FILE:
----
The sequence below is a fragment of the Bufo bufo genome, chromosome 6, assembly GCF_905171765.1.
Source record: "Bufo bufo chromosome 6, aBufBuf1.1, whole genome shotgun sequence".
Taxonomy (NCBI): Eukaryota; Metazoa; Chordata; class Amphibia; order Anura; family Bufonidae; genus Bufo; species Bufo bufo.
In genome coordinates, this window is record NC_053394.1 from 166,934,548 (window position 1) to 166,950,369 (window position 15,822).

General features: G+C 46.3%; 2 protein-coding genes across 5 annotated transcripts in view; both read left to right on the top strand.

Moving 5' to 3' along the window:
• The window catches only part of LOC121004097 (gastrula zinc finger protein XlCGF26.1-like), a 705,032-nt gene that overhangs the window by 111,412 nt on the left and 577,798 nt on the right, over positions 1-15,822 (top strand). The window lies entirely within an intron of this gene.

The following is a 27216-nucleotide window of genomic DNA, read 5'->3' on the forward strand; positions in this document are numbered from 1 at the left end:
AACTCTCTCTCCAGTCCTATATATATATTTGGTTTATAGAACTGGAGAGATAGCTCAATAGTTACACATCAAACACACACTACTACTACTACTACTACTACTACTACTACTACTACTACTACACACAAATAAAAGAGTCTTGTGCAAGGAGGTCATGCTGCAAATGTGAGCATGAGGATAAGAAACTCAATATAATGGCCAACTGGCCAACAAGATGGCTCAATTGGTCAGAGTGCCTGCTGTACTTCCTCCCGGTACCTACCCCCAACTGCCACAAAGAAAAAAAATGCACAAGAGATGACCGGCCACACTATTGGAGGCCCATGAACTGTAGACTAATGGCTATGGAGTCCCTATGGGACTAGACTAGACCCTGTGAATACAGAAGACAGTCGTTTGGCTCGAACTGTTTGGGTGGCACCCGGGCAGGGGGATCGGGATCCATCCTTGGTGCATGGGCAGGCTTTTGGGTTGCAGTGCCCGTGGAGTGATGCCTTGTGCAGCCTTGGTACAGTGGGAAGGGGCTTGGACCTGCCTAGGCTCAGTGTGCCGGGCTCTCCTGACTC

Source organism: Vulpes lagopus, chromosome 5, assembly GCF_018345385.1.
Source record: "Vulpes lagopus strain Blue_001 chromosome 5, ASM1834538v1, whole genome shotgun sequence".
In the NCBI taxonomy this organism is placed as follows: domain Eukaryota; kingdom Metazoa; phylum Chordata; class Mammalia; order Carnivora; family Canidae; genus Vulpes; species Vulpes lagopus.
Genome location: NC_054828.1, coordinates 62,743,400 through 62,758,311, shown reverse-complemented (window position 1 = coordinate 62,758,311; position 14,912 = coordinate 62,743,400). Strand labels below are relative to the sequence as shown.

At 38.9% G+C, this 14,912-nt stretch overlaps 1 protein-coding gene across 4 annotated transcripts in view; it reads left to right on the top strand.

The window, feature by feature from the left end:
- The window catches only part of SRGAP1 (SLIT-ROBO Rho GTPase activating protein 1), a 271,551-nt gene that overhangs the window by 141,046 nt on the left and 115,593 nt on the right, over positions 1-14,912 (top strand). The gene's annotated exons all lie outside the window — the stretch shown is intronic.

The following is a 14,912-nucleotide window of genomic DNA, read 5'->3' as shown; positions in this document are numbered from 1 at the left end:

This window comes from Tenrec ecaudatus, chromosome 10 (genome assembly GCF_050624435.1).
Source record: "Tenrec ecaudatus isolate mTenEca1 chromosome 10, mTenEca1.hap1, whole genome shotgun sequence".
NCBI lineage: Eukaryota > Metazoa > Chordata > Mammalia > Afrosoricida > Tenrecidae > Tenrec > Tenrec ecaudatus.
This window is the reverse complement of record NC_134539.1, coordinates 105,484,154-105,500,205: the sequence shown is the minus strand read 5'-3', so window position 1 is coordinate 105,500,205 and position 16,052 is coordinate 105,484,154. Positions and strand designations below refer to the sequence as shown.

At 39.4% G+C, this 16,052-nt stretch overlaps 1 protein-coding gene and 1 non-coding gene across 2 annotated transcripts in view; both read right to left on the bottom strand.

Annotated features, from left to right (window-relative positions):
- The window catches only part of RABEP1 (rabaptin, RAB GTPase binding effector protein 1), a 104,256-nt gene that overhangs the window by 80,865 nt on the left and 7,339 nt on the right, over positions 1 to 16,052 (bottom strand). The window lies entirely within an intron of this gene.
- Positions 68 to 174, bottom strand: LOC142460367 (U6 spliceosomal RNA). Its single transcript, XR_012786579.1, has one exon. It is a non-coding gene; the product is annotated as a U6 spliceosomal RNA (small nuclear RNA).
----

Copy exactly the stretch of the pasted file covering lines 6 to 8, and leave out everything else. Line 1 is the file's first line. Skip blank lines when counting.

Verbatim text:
Moving 5' to 3' along the window:
• The window catches only part of LOC121004097 (gastrula zinc finger protein XlCGF26.1-like), a 705,032-nt gene that overhangs the window by 111,412 nt on the left and 577,798 nt on the right, over positions 1-15,822 (top strand). The window lies entirely within an intron of this gene.

The following is a 27216-nucleotide window of genomic DNA, read 5'->3' on the forward strand; positions in this document are numbered from 1 at the left end: